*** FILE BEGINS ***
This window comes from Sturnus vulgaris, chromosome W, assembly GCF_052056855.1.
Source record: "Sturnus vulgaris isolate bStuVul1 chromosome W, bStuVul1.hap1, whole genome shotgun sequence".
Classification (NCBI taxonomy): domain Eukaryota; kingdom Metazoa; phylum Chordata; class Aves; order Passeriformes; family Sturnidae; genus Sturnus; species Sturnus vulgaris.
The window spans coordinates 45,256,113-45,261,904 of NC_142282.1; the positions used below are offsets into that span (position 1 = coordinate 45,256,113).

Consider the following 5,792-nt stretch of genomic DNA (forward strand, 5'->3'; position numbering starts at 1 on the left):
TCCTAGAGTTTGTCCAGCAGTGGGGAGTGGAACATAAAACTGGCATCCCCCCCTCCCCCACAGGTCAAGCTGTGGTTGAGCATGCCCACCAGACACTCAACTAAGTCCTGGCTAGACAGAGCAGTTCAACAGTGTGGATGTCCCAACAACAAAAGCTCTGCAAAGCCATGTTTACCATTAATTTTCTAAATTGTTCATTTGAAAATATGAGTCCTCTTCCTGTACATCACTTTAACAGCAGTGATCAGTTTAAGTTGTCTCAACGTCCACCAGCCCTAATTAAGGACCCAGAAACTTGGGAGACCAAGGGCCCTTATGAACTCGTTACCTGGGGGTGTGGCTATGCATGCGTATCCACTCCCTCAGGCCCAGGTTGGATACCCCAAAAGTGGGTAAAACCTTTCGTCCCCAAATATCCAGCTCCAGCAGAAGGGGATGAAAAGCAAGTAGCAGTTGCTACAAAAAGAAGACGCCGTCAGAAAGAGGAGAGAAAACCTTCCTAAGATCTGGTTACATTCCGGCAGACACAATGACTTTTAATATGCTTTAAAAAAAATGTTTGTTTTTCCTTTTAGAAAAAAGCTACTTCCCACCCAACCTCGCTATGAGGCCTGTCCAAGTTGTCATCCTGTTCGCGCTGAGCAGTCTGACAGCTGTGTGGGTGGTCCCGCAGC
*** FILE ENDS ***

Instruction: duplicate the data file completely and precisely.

This window comes from Sturnus vulgaris, chromosome W, assembly GCF_052056855.1.
Source record: "Sturnus vulgaris isolate bStuVul1 chromosome W, bStuVul1.hap1, whole genome shotgun sequence".
Classification (NCBI taxonomy): domain Eukaryota; kingdom Metazoa; phylum Chordata; class Aves; order Passeriformes; family Sturnidae; genus Sturnus; species Sturnus vulgaris.
The window spans coordinates 45,256,113-45,261,904 of NC_142282.1; the positions used below are offsets into that span (position 1 = coordinate 45,256,113).

Consider the following 5,792-nt stretch of genomic DNA (forward strand, 5'->3'; position numbering starts at 1 on the left):
TCCTAGAGTTTGTCCAGCAGTGGGGAGTGGAACATAAAACTGGCATCCCCCCCTCCCCCACAGGTCAAGCTGTGGTTGAGCATGCCCACCAGACACTCAACTAAGTCCTGGCTAGACAGAGCAGTTCAACAGTGTGGATGTCCCAACAACAAAAGCTCTGCAAAGCCATGTTTACCATTAATTTTCTAAATTGTTCATTTGAAAATATGAGTCCTCTTCCTGTACATCACTTTAACAGCAGTGATCAGTTTAAGTTGTCTCAACGTCCACCAGCCCTAATTAAGGACCCAGAAACTTGGGAGACCAAGGGCCCTTATGAACTCGTTACCTGGGGGTGTGGCTATGCATGCGTATCCACTCCCTCAGGCCCAGGTTGGATACCCCAAAAGTGGGTAAAACCTTTCGTCCCCAAATATCCAGCTCCAGCAGAAGGGGATGAAAAGCAAGTAGCAGTTGCTACAAAAAGAAGACGCCGTCAGAAAGAGGAGAGAAAACCTTCCTAAGATCTGGTTACATTCCGGCAGACACAATGACTTTTAATATGCTTTAAAAAAAATGTTTGTTTTTCCTTTTAGAAAAAAGCTACTTCCCACCCAACCTCGCTATGAGGCCTGTCCAAGTTGTCATCCTGTTCGCGCTGAGCAGTCTGACAGCTGTGTGGGTGGTCCCGCAGC